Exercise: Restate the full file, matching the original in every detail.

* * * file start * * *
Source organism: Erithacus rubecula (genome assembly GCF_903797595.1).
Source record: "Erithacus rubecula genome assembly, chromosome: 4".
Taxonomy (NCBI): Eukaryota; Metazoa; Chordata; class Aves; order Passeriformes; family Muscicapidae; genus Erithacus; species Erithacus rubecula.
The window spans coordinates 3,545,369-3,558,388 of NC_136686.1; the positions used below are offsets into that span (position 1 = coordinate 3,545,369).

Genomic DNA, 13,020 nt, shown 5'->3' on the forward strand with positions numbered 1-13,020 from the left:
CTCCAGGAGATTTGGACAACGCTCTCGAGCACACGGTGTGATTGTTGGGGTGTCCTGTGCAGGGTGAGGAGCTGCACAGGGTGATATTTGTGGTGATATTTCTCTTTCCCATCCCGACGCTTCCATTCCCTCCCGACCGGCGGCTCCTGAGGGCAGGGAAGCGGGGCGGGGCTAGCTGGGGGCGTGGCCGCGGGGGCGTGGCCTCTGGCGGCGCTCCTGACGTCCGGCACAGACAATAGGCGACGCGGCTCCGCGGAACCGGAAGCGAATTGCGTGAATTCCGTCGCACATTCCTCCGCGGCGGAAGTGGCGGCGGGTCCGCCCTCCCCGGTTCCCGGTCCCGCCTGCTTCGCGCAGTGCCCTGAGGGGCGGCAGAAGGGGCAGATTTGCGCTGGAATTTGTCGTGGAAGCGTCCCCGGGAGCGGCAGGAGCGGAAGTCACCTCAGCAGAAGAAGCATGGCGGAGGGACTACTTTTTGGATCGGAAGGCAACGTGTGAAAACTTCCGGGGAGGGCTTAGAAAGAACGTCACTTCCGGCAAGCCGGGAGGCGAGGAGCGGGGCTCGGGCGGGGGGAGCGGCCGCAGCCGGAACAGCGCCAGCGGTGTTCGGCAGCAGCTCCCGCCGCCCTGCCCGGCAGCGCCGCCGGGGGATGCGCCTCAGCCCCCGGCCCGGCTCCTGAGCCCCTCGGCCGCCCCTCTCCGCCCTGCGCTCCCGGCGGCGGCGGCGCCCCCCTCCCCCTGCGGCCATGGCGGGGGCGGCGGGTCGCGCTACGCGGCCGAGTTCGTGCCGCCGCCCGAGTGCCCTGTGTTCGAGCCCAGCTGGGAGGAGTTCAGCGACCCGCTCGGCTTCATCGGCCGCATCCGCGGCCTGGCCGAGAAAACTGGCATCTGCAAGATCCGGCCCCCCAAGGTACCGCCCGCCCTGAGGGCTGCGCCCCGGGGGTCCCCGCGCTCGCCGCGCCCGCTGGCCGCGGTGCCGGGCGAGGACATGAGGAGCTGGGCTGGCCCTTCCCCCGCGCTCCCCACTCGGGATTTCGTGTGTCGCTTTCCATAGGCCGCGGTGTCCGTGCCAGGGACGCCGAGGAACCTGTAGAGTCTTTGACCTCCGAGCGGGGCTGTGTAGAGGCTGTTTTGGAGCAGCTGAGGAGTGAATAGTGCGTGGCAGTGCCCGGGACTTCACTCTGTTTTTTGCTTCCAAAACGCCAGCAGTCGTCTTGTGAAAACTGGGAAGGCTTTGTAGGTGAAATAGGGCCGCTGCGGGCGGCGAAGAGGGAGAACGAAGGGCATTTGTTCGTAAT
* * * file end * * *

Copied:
Source organism: Erithacus rubecula (genome assembly GCF_903797595.1).
Source record: "Erithacus rubecula genome assembly, chromosome: 4".
Taxonomy (NCBI): Eukaryota; Metazoa; Chordata; class Aves; order Passeriformes; family Muscicapidae; genus Erithacus; species Erithacus rubecula.
The window spans coordinates 3,545,369-3,558,388 of NC_136686.1; the positions used below are offsets into that span (position 1 = coordinate 3,545,369).

Genomic DNA, 13,020 nt, shown 5'->3' on the forward strand with positions numbered 1-13,020 from the left:
CTCCAGGAGATTTGGACAACGCTCTCGAGCACACGGTGTGATTGTTGGGGTGTCCTGTGCAGGGTGAGGAGCTGCACAGGGTGATATTTGTGGTGATATTTCTCTTTCCCATCCCGACGCTTCCATTCCCTCCCGACCGGCGGCTCCTGAGGGCAGGGAAGCGGGGCGGGGCTAGCTGGGGGCGTGGCCGCGGGGGCGTGGCCTCTGGCGGCGCTCCTGACGTCCGGCACAGACAATAGGCGACGCGGCTCCGCGGAACCGGAAGCGAATTGCGTGAATTCCGTCGCACATTCCTCCGCGGCGGAAGTGGCGGCGGGTCCGCCCTCCCCGGTTCCCGGTCCCGCCTGCTTCGCGCAGTGCCCTGAGGGGCGGCAGAAGGGGCAGATTTGCGCTGGAATTTGTCGTGGAAGCGTCCCCGGGAGCGGCAGGAGCGGAAGTCACCTCAGCAGAAGAAGCATGGCGGAGGGACTACTTTTTGGATCGGAAGGCAACGTGTGAAAACTTCCGGGGAGGGCTTAGAAAGAACGTCACTTCCGGCAAGCCGGGAGGCGAGGAGCGGGGCTCGGGCGGGGGGAGCGGCCGCAGCCGGAACAGCGCCAGCGGTGTTCGGCAGCAGCTCCCGCCGCCCTGCCCGGCAGCGCCGCCGGGGGATGCGCCTCAGCCCCCGGCCCGGCTCCTGAGCCCCTCGGCCGCCCCTCTCCGCCCTGCGCTCCCGGCGGCGGCGGCGCCCCCCTCCCCCTGCGGCCATGGCGGGGGCGGCGGGTCGCGCTACGCGGCCGAGTTCGTGCCGCCGCCCGAGTGCCCTGTGTTCGAGCCCAGCTGGGAGGAGTTCAGCGACCCGCTCGGCTTCATCGGCCGCATCCGCGGCCTGGCCGAGAAAACTGGCATCTGCAAGATCCGGCCCCCCAAGGTACCGCCCGCCCTGAGGGCTGCGCCCCGGGGGTCCCCGCGCTCGCCGCGCCCGCTGGCCGCGGTGCCGGGCGAGGACATGAGGAGCTGGGCTGGCCCTTCCCCCGCGCTCCCCACTCGGGATTTCGTGTGTCGCTTTCCATAGGCCGCGGTGTCCGTGCCAGGGACGCCGAGGAACCTGTAGAGTCTTTGACCTCCGAGCGGGGCTGTGTAGAGGCTGTTTTGGAGCAGCTGAGGAGTGAATAGTGCGTGGCAGTGCCCGGGACTTCACTCTGTTTTTTGCTTCCAAAACGCCAGCAGTCGTCTTGTGAAAACTGGGAAGGCTTTGTAGGTGAAATAGGGCCGCTGCGGGCGGCGAAGAGGGAGAACGAAGGGCATTTGTTCGTAAT